Mini-golf course was first desegregated public facility

ST. AUGUSTINE, Fla -- Race relations within the St. Augustine city government may have started with a mini golf course.

A bit of unexpected history was uncovered in St. Augustine while researching the mini golf course on the bayfront by the Bridge of Lions.

Tourists for decades have tried their best at the mini golf course, but plans have been tossed around for a couple years to change or alter the site.

So researchers and city staff wanted to know what is the history behind the holes.

"Before the city agreed to any physical changes to the site, we needed to confirm whether it was a historic significant resource," Jenny Wolfe said. She is the city's Historic Preservation and Special Projects Planner. She said based on research by Paul Weaver, president of Historic Property Associates, the mini golf course in St. Augustine may be the oldest in Florida.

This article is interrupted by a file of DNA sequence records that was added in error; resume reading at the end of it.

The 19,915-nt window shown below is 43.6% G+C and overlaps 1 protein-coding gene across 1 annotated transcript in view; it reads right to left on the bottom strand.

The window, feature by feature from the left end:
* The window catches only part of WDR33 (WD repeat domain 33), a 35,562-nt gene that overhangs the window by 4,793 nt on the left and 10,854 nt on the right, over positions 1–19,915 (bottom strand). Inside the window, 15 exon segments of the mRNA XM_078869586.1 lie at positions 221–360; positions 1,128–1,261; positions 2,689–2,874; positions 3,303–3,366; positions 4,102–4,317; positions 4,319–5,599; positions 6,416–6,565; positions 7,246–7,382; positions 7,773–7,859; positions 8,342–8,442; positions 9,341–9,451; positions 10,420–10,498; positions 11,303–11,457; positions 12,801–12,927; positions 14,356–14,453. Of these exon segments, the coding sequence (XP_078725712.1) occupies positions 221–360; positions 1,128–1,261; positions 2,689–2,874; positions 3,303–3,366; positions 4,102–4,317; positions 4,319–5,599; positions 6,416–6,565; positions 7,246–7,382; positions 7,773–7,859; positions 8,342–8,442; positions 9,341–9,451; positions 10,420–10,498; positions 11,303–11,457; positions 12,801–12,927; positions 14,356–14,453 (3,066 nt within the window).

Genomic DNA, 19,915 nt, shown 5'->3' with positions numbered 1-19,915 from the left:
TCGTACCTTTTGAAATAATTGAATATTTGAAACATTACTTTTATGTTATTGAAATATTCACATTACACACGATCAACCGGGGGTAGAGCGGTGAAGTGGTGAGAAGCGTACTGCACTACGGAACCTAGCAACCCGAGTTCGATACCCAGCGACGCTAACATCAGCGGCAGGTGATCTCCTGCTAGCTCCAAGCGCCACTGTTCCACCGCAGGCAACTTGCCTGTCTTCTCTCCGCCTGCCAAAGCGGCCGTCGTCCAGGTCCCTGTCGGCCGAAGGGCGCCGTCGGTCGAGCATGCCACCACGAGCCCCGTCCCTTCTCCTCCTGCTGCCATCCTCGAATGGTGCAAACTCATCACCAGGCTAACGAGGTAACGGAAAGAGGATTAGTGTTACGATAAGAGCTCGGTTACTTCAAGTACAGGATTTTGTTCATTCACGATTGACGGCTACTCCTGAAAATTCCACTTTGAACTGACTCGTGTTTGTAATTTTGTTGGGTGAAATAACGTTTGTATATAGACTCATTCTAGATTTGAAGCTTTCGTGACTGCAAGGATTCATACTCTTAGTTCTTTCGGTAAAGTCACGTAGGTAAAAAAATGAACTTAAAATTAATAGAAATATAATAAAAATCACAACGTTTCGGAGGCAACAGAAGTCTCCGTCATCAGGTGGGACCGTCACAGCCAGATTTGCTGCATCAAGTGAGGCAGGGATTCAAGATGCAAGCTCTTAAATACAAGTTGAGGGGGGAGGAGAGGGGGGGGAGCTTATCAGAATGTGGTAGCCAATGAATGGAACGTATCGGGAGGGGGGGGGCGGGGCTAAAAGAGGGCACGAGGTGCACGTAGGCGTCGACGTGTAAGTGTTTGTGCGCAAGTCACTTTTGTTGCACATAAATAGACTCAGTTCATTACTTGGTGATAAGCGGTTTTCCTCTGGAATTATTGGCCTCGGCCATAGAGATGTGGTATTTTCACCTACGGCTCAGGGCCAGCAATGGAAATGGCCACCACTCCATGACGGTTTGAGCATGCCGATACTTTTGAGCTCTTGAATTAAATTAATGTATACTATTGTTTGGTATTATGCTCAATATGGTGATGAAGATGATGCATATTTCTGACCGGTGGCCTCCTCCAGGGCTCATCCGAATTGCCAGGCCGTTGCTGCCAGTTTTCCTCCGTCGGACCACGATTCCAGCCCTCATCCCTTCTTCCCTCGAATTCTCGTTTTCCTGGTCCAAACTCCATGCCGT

The course was built in 1949, and it was a hit with tourists who came to Florida and St. Augustine during the post-World War II era.

Researchers also found most of it is intact and made of coquina which is a significant and common building material unique to St. Augustine.

However, researchers did not expect to find that the course was the first desegregated city facility. Wolfe explained Weaver uncovered that in 1963, African Americans were denied access to the mini golf course.

"So the city came out with a declaration that public facilities are desegregated and open to the public, all public," she noted.

That was in 1963 and only for city-owned properties. A year later, civil rights demonstrations in St. Augustine made worldwide headlines when African Americans were still denied access to private establishments.

This discovery of the course being the first desegregated city facility may help push the city's application to get the golf course on the National Register of Historic Places.

"This definitely adds a different social and cultural part to our historic record," Wolfe smiled.


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